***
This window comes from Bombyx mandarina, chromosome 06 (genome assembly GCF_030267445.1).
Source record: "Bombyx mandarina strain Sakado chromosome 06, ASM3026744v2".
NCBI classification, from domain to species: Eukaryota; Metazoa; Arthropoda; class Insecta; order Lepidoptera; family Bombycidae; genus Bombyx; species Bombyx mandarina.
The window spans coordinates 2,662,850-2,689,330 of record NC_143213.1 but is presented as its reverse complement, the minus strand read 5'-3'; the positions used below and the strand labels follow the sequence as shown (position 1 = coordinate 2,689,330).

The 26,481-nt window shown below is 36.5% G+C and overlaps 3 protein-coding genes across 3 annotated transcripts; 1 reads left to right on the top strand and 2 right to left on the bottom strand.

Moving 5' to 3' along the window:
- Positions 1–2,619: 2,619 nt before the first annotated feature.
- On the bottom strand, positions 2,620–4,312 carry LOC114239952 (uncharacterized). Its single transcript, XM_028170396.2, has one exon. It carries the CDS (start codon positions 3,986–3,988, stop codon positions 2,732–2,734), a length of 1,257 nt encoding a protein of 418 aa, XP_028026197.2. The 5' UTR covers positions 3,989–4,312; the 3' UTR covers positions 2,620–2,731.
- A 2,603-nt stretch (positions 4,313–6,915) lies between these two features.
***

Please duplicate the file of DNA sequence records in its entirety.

This window comes from Bombyx mandarina, chromosome 06 (genome assembly GCF_030267445.1).
Source record: "Bombyx mandarina strain Sakado chromosome 06, ASM3026744v2".
NCBI classification, from domain to species: Eukaryota; Metazoa; Arthropoda; class Insecta; order Lepidoptera; family Bombycidae; genus Bombyx; species Bombyx mandarina.
The window spans coordinates 2,662,850-2,689,330 of record NC_143213.1 but is presented as its reverse complement, the minus strand read 5'-3'; the positions used below and the strand labels follow the sequence as shown (position 1 = coordinate 2,689,330).

The 26,481-nt window shown below is 36.5% G+C and overlaps 3 protein-coding genes across 3 annotated transcripts; 1 reads left to right on the top strand and 2 right to left on the bottom strand.

Moving 5' to 3' along the window:
- Positions 1–2,619: 2,619 nt before the first annotated feature.
- On the bottom strand, positions 2,620–4,312 carry LOC114239952 (uncharacterized). Its single transcript, XM_028170396.2, has one exon. It carries the CDS (start codon positions 3,986–3,988, stop codon positions 2,732–2,734), a length of 1,257 nt encoding a protein of 418 aa, XP_028026197.2. The 5' UTR covers positions 3,989–4,312; the 3' UTR covers positions 2,620–2,731.
- A 2,603-nt stretch (positions 4,313–6,915) lies between these two features.